‘Let My Vote Count’ court ruling win for democracy – Lawyer



Lawyer for the Let My Vote Count Alliance, Nana Asante Bediatuo, has called the high court ruling in his client’s favour, a “landmark ruling” that has further pushed forward the frontiers of Ghana’s democracy.

Members of the Alliance were seeking to picket infront of the Electoral Commission and Parliament over claims of bloated voters’ register for the 2016 elections.

The High Court, presided over by Justice Dominic Dennis Adjei, on Monday ruled in favour of the Let My Vote Count Alliance’s challenge of the legality of the Circuit Court’s decision to prohibit them from embarking on a demonstration.

The police went to the Circuit Court, ex-parte (without the notice of the Let My Vote Count Alliance) and sought an injunction against the group to keep them from proceeding with the demonstration.

Speaking to Citi News, lawyer Bediatuo noted, “whenever there is judicial intervention of this kind it helps everybody,” and he expressed hope “that the police would cooperate with citizens who want to express themselves and to exercise their constitutional rights.”

“The objective has always been to present a petition to the Electoral Commission,” he said as he reiterated the pressure group’s focus but that has still not happened though the pressure group still intends make known their demands to the Commission.

Lawyer Bediatuo pointed out that “the police are entitled to a notification… if necessary,” though it is not in every situation that police presence was required and that their presence was subject to their assessment and the subject matter of demonstration.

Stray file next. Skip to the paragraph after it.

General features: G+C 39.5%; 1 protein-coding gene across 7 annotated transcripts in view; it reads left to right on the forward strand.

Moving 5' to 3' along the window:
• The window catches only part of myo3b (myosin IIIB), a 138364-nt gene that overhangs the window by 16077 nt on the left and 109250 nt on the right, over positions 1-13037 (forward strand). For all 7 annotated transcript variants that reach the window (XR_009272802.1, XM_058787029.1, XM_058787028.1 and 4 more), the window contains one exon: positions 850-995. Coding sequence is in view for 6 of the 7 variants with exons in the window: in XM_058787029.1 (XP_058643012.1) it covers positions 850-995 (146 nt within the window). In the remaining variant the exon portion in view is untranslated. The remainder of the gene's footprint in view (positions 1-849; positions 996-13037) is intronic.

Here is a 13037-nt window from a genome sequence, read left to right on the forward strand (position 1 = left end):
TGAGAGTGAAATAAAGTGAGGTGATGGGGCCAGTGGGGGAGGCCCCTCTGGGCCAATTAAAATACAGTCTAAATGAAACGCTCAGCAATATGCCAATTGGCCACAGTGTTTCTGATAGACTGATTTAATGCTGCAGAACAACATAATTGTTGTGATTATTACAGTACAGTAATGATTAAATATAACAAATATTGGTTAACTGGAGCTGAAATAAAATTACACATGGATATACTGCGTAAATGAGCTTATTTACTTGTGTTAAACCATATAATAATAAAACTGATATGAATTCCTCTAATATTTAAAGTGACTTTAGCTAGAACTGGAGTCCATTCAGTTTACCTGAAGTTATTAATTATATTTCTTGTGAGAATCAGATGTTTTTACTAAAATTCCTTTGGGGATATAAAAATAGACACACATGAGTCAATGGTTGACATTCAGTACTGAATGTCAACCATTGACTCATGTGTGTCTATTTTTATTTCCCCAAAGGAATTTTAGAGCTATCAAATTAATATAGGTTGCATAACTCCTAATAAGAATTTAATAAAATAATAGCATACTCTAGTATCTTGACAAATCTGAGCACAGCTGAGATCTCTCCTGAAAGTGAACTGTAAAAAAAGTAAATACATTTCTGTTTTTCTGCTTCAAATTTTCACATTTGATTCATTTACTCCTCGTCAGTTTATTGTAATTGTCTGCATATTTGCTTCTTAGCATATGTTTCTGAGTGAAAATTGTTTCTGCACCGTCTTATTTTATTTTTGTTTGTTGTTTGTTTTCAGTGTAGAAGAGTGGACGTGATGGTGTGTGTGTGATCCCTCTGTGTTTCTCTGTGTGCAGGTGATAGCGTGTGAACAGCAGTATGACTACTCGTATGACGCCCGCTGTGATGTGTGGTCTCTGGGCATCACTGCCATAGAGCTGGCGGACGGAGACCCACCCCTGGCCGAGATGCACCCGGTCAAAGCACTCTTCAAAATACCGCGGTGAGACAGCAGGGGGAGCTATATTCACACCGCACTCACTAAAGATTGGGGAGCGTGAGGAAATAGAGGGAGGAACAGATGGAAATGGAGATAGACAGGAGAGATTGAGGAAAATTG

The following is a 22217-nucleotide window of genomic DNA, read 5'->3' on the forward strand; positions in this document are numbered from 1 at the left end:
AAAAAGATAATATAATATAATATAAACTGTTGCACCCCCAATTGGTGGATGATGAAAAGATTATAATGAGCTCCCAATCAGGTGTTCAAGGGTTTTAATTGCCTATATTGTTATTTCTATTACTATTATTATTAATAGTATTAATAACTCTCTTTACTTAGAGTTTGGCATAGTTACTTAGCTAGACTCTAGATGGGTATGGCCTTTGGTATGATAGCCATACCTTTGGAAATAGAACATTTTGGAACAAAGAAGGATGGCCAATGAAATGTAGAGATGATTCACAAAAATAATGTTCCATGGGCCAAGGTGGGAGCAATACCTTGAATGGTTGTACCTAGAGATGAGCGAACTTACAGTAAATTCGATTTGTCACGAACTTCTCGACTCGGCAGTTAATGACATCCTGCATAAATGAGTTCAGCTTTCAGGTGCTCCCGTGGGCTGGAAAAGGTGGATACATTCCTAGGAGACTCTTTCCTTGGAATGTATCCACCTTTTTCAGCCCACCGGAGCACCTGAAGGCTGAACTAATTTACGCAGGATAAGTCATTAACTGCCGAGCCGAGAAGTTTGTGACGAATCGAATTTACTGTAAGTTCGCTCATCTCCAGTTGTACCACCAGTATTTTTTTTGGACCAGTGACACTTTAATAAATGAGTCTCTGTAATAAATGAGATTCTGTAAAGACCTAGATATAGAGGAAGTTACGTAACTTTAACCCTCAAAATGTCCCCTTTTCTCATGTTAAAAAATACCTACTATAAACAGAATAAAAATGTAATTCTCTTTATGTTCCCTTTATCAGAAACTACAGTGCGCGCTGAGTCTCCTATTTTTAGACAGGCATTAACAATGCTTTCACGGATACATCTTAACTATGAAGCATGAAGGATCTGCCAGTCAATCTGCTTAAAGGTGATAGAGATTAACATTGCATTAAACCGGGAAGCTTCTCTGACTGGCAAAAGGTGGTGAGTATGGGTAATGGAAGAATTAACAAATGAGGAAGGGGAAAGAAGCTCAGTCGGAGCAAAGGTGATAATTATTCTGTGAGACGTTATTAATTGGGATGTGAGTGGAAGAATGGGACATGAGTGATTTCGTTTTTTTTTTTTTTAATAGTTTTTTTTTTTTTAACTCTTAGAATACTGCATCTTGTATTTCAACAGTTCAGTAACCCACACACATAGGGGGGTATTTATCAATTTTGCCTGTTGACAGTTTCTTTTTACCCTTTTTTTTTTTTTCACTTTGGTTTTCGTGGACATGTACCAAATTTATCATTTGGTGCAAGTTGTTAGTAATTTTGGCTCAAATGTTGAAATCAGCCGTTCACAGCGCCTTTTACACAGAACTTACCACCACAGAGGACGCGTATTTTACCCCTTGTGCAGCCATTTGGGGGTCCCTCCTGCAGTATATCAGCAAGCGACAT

Asante Bediatuo advised that “we move away from this idea that anytime people want to demonstrate, they themselves has some ulterior motive.” “Part of having a democracy is having people being able to express themselves,” he added also pointing out that not every demonstration was against government policy.

“People should be freely allowed to express themselves and that is why the constitution does not place any limits except insofar as it has to do with public safety, public order, health and so on and so forth and they con requires that those restrictions be put into law,” he added.

He was adamant that all restrictions on human rights must be lawful and that police involvement in demonstration was supposed to be to the protesters benefit.

“If the government wants to place restrictions on they must be lawful and the policeman cannot decide on his own and therefore the requirement to notify the police was just so you can be protected, others can be protected if necessary and it is for the police and you to agree on those kind of restrictions that make it possible to have a successful demonstration.”

By: Delali Adogla-Bessa/citifmonline.com/Ghana

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